• Endothelium arises from the ectoderm layer in the embryo.
  • Endothelium provides protection while ensuring the movement of molecules in and out of the layer.
  • The second type is the mesothelium that lines the surface layer of the serous membrane, consisting of cells that secrete a fluid to lubricate the surface.
  • The mesothelium arises from the mesoderm layer of the embryo.

Functions of the simple squamous epithelium

As a part of the covering and lining epithelium, the first and most crucial function of simple squamous epithelium is the exchange of molecules. However, the epithelium also has a number of other functions, some of which are:

1. Protection

  • They provide a smooth, frictionless surface in sites where secretion takes place.
  • The epithelium also somewhat protects the underlying tissues against factors like desiccation, invasion by foreign invaders, toxins, and less intense physical trauma.
  • However, because the epithelium is of a single layer, it cannot provide protection in areas subjected to extreme mechanical stress.
  • The absence of blood vessels in the epithelial tissue thus prevents bleeding in the tissue during abrasion.

2. Absorption and Transportation

  • They are particularly important in places where absorption and transportation of molecules take place.
  • The simple epithelia are typically specialized as the lining of vessels and cavities, where they regulate the passage of substances into the underlying tissue.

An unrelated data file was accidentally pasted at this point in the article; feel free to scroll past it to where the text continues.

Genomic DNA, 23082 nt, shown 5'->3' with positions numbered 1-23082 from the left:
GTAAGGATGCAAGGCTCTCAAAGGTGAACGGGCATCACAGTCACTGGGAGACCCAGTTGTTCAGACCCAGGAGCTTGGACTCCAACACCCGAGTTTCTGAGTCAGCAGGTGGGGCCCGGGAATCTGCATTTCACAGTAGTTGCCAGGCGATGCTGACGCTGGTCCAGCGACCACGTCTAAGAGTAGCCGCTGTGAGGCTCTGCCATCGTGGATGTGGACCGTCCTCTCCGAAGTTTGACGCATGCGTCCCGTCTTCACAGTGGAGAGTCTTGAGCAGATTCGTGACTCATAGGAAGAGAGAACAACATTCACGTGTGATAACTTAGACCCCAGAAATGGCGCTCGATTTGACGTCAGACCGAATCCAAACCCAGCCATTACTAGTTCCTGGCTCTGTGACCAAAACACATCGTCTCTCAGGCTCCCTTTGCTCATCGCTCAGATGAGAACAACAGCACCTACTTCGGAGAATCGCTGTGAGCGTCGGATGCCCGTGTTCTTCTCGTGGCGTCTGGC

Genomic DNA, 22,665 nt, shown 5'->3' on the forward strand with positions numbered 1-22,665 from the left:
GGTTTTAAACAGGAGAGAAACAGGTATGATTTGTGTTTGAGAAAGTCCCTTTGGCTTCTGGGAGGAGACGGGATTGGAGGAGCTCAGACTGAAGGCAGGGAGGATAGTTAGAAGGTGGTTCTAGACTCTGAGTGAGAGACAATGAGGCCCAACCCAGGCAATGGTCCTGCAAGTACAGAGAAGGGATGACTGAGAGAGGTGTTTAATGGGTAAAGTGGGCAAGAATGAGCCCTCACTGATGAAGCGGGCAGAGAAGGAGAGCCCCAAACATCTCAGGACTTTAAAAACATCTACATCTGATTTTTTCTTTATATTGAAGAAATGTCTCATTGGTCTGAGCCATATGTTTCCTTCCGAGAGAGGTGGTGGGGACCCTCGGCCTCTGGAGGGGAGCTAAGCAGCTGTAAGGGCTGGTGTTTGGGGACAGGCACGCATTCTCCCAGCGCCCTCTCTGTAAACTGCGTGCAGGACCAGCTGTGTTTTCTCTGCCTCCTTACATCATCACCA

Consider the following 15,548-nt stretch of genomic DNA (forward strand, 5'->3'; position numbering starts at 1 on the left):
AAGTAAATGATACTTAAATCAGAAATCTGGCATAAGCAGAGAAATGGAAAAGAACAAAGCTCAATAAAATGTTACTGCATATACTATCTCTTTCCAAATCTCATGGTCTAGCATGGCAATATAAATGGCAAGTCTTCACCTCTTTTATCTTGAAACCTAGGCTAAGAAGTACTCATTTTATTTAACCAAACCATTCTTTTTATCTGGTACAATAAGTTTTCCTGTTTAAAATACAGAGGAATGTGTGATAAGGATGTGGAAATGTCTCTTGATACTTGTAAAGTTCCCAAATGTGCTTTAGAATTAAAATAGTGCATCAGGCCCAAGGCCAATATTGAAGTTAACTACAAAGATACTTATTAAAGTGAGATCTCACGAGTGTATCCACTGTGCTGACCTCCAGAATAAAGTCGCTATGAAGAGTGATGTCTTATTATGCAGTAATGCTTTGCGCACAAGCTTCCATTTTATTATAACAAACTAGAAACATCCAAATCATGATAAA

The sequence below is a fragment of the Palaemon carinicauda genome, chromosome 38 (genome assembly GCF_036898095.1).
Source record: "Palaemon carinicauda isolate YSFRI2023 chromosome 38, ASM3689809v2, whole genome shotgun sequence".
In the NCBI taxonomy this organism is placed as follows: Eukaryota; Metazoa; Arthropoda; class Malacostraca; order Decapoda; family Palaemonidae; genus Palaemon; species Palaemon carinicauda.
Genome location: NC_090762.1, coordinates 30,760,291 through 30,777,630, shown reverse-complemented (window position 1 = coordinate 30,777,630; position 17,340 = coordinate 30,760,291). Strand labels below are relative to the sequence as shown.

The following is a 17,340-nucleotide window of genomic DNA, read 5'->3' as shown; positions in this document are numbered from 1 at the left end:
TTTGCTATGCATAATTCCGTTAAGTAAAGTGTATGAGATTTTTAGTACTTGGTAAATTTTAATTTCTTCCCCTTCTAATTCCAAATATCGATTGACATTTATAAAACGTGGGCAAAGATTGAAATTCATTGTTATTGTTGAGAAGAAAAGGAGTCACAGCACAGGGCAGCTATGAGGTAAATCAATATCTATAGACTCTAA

• Different physiological processes like osmosis, diffusion, and filtration take place across the surface of this tissue.
  • The processes like filtration of blood in the Bowman’s capsule of the kidneys and diffusion of oxygen and carbon dioxide between organs and blood vessels are all performed through the simple squamous epithelium.
  • The singular layer of thin flat cells makes the simple squamous epithelium an ideal tissue for these processes.
  • Epithelium in some parts like the intestinal wall consists of specialized membrane proteins, which facilitated diffusion of molecules and ions across the membrane.
  • The simple squamous epithelium forming the mesothelium facilitated the movement of the viscera and the active transport of fluid by the process of pinocytosis.

3. Secretion

  • Some cells in the simple squamous epithelium are also known to produce some fluids like the mucus that acts as a lubricating agent against the inevitable friction.